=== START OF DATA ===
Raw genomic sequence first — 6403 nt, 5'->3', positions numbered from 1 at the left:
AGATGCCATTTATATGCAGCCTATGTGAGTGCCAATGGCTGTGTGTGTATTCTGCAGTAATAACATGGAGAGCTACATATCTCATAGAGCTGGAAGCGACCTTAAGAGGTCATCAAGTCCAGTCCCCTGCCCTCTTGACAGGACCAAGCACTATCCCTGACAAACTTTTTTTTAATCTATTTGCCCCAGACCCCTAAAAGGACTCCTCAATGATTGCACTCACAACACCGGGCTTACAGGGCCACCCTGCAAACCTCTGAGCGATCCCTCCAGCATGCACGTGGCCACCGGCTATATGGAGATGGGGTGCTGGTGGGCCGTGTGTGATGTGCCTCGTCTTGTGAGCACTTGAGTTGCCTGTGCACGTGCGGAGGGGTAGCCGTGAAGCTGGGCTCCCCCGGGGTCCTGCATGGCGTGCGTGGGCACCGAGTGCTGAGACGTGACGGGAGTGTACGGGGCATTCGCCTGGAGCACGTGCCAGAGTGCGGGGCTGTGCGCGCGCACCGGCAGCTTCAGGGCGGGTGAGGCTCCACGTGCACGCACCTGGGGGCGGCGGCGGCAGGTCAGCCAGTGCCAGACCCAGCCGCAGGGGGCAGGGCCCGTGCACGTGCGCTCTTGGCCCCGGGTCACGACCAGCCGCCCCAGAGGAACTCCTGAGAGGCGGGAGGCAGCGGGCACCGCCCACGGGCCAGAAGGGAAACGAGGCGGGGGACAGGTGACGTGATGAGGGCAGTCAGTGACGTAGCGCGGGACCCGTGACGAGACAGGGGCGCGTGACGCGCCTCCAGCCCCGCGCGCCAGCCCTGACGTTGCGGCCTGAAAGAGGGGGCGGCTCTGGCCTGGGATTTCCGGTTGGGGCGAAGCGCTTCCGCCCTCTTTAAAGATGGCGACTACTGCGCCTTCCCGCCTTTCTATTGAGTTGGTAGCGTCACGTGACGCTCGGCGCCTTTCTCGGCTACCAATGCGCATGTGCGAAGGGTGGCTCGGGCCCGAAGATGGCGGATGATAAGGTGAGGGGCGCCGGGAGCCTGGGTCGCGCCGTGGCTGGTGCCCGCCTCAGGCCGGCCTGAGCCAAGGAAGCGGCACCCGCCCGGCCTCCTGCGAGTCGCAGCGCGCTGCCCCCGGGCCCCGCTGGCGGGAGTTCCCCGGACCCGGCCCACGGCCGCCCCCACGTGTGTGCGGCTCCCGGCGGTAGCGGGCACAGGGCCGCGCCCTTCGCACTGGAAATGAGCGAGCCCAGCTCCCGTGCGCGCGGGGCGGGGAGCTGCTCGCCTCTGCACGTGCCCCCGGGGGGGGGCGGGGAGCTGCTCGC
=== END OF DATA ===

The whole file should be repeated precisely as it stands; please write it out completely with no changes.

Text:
Raw genomic sequence first — 6403 nt, 5'->3', positions numbered from 1 at the left:
AGATGCCATTTATATGCAGCCTATGTGAGTGCCAATGGCTGTGTGTGTATTCTGCAGTAATAACATGGAGAGCTACATATCTCATAGAGCTGGAAGCGACCTTAAGAGGTCATCAAGTCCAGTCCCCTGCCCTCTTGACAGGACCAAGCACTATCCCTGACAAACTTTTTTTTAATCTATTTGCCCCAGACCCCTAAAAGGACTCCTCAATGATTGCACTCACAACACCGGGCTTACAGGGCCACCCTGCAAACCTCTGAGCGATCCCTCCAGCATGCACGTGGCCACCGGCTATATGGAGATGGGGTGCTGGTGGGCCGTGTGTGATGTGCCTCGTCTTGTGAGCACTTGAGTTGCCTGTGCACGTGCGGAGGGGTAGCCGTGAAGCTGGGCTCCCCCGGGGTCCTGCATGGCGTGCGTGGGCACCGAGTGCTGAGACGTGACGGGAGTGTACGGGGCATTCGCCTGGAGCACGTGCCAGAGTGCGGGGCTGTGCGCGCGCACCGGCAGCTTCAGGGCGGGTGAGGCTCCACGTGCACGCACCTGGGGGCGGCGGCGGCAGGTCAGCCAGTGCCAGACCCAGCCGCAGGGGGCAGGGCCCGTGCACGTGCGCTCTTGGCCCCGGGTCACGACCAGCCGCCCCAGAGGAACTCCTGAGAGGCGGGAGGCAGCGGGCACCGCCCACGGGCCAGAAGGGAAACGAGGCGGGGGACAGGTGACGTGATGAGGGCAGTCAGTGACGTAGCGCGGGACCCGTGACGAGACAGGGGCGCGTGACGCGCCTCCAGCCCCGCGCGCCAGCCCTGACGTTGCGGCCTGAAAGAGGGGGCGGCTCTGGCCTGGGATTTCCGGTTGGGGCGAAGCGCTTCCGCCCTCTTTAAAGATGGCGACTACTGCGCCTTCCCGCCTTTCTATTGAGTTGGTAGCGTCACGTGACGCTCGGCGCCTTTCTCGGCTACCAATGCGCATGTGCGAAGGGTGGCTCGGGCCCGAAGATGGCGGATGATAAGGTGAGGGGCGCCGGGAGCCTGGGTCGCGCCGTGGCTGGTGCCCGCCTCAGGCCGGCCTGAGCCAAGGAAGCGGCACCCGCCCGGCCTCCTGCGAGTCGCAGCGCGCTGCCCCCGGGCCCCGCTGGCGGGAGTTCCCCGGACCCGGCCCACGGCCGCCCCCACGTGTGTGCGGCTCCCGGCGGTAGCGGGCACAGGGCCGCGCCCTTCGCACTGGAAATGAGCGAGCCCAGCTCCCGTGCGCGCGGGGCGGGGAGCTGCTCGCCTCTGCACGTGCCCCCGGGGGGGGGCGGGGAGCTGCTCGC